Senior Alex O’Neal passes away in accident

By Aalia Malik — “Because I knew you, I have been changed for good.”

To some people, these words are just lyrics from some musical. But to Angela Demchak, these words are a constant reminder her of her son, senior Alexander (Alex) O’Neal.

O’Neal passed away in a car accident on Friday, March 7.

While O’Neal was well liked by many, he often found himself in trouble. When Angela (O’Neal’s mother) got the phone call that night her first reaction was anger. After arriving at the hospital her anger melted away to shock and disbelief.

“When I went to the hospital, I had no clue what had happened. They said Alex was in an accident and his injuries were severe. That feeling when I found out (he had died) was horrible. I was a wreck on my way home,” Angela said.

Angela wants students to remember how O’Neal died making a poor decision.

“I don’t want another parent to have to go through that. So if we could help a couple kids here and there so their parents don’t have to, that would be great,” Angela said.

According to investigators he was a passenger in a car driven by a driver who had been drinking. According to Angela, extreme speed and loud music was also involved in the crash.

Angela cited teens and adults make poor decisions behind the wheel all of the time. They text, they drive too fast and they drive distracted.

“I do not want my son to be a statistic. I want something to come out of this. I want people to think. Think before they do something, about all the people they are going to hurt if something goes wrong,” Angela said.

Although she does admit that O’Neal was in trouble often, she believes he was reaching the point of turning around. He had enrolled in project REBUILD, which is an accredited high school to help youth obtain their diploma or GED while also working in construction for income.

“He wanted to go to Stark State and become either a police officer or a P.O. because he can relate to what people would be going through there. I think he would have been great at it,” Angela said.

When people hear a fellow student goes to juvenile detention, they automatically think that they have done something terrible. Though it may have sometimes been the case, it was not always the full story was told according to his mother.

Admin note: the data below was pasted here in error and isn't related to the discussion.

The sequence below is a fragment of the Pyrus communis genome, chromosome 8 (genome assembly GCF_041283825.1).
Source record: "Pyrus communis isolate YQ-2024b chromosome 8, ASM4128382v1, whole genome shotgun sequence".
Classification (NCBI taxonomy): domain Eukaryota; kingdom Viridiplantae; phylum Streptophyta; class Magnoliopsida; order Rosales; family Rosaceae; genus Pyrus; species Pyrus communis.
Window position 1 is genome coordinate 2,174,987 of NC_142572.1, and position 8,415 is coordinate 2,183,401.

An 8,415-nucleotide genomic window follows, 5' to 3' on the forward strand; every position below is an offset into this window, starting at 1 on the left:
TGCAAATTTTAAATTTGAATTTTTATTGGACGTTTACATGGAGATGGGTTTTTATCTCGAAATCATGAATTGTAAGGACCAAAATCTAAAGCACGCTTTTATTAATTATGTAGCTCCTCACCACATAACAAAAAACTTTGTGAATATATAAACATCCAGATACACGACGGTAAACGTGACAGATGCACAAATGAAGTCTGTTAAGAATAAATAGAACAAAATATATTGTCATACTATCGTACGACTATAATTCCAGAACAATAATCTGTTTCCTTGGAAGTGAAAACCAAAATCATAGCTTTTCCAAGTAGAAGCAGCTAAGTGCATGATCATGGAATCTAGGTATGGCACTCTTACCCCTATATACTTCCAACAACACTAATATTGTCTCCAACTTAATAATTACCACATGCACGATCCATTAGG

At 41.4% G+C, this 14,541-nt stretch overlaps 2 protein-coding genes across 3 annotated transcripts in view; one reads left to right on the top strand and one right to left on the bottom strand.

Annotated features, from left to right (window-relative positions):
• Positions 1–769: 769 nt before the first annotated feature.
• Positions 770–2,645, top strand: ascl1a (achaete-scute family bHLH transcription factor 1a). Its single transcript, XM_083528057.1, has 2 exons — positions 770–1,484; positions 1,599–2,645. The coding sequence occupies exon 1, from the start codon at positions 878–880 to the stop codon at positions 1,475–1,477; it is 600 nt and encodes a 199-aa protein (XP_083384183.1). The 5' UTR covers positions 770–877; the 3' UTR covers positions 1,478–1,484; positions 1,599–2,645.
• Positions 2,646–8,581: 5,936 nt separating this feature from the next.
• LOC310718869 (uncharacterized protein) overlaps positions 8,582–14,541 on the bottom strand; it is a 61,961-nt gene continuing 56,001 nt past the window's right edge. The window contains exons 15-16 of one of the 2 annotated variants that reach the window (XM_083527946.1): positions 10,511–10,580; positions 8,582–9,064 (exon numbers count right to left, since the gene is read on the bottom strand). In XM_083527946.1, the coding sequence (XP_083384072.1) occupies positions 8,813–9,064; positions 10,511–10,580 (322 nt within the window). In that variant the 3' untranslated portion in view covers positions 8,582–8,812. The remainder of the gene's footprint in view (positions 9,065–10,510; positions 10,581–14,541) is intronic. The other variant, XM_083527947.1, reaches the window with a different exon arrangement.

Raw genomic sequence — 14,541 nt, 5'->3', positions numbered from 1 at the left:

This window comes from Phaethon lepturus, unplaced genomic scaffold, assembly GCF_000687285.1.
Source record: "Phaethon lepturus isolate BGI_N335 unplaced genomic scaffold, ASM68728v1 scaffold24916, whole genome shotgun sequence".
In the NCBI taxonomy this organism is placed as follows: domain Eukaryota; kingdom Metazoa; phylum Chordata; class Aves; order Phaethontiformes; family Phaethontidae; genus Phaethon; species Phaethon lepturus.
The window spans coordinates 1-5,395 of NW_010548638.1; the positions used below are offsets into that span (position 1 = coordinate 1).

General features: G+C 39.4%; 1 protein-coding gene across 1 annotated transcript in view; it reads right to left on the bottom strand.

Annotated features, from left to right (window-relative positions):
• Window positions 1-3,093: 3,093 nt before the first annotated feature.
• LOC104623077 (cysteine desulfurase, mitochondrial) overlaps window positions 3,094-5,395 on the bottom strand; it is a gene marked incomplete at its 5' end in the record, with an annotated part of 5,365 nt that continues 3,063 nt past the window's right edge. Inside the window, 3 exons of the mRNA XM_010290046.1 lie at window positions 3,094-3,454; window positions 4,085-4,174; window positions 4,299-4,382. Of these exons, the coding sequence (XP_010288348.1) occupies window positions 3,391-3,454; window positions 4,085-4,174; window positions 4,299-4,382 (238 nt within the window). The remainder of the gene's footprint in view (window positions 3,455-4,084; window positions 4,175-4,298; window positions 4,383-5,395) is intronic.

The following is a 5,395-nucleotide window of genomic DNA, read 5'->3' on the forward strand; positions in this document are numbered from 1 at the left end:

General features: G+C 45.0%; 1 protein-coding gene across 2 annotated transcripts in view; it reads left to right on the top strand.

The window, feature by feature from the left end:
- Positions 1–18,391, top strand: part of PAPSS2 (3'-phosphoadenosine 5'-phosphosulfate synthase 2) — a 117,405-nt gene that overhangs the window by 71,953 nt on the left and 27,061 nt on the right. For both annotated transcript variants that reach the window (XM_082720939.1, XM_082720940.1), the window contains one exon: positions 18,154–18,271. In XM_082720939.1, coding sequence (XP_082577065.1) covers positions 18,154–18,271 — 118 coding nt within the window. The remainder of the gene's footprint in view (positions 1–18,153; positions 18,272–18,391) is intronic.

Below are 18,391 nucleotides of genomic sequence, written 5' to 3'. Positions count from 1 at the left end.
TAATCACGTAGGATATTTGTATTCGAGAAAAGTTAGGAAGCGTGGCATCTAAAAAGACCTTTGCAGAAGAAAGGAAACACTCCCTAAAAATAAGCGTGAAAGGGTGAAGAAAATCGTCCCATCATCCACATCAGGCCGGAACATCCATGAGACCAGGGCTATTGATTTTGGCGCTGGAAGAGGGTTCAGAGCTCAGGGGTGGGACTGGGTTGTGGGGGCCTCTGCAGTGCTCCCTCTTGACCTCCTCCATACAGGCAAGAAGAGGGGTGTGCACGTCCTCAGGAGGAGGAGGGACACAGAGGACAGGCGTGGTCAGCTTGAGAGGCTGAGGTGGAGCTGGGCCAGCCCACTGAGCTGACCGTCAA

“Alex had gotten into a lot of trouble but many times when he got into trouble it was because he was protecting the underdog. One time a kid was getting beat up and Alex stepped in and said ‘if you want to pick on someone, pick on someone your own size’. When he stood up for you, he stood up with everything he had. He always stood up for the underdog,” Angela said.

Frazer principal Beth Kline, who was O’Neal’s principal in elementary school and also spoke at his funeral, believes people need to look at all the sides that others have.

“Whenever people are struggling, others tend to look just at that part of them. But they need to look at them as a whole because they have beautiful gifts to offer the world,” Kline said.

Now that O’Neal is gone, friends and family try to deal with what has happened.

“It has been one of the hardest deaths to deal with in my life because Alex really was one of my best friends. When someone gets taken from you in the middle of the night unexpectedly, it hits you. And it hurts,” senior and close friend Allen Fisher said.

Teacher Sarah Rante had known O’Neal since his sophomore year and is close with his family. She is the first person Angela called after she found out what happened.

“Alex had a heart of gold. If he liked you, he would do anything for you. He had this great sense of humor and could always make anyone laugh. I remember his simile. He always had this goofy smile on his face all the time,” Rante said.

There are many great qualities O’Neal had that those close to him want to make sure people remember.

“He did not have a harmful bone in his body and he was very loyal and caring. He was one of those kids who if he ever got in trouble, he would try harder the next time. He never quit trying to do the right thing. My life is better because he was a part of it,” Kline said.

Many believe O’Neal’s passing helps remind people about how much life should be appreciated.

“You should value the people in your life. If someone means something to you, make sure they know it. Always be there for anyone you care about because tomorrow they might not be there,” Fisher said.

Angela wants to start a scholarship in O’Neal’s name. Although she is not exactly sure where she would want the money to go, she would prefer to use it for SADD (Students Against Destructive Decisions), auto body or a technical college.

“I do not want to give the money out to just anybody. They have to work for it, like what changes have you made to deserve it,” Angela said.

If you are interested in donating to this fund, you may visit any Chase Bank and put in your donation under the name of Angela Demchak or Alex O’Neal.

O’Neal is survived by his mother Angela Demchak, stepdad James, his father Steven O’Neal, grandmothers, Kay Rebuelta and Shirley Fulton; sisters, Maya, Marisa, Lauren and Gabrielle; brothers, Zachary, Christian, and DeAndre; niece Emma, nephews Nicholas and Dominic and numerous aunts, uncles and cousins.

[Updated Aug. 7, 2017: This article has been reformatted for consistency.]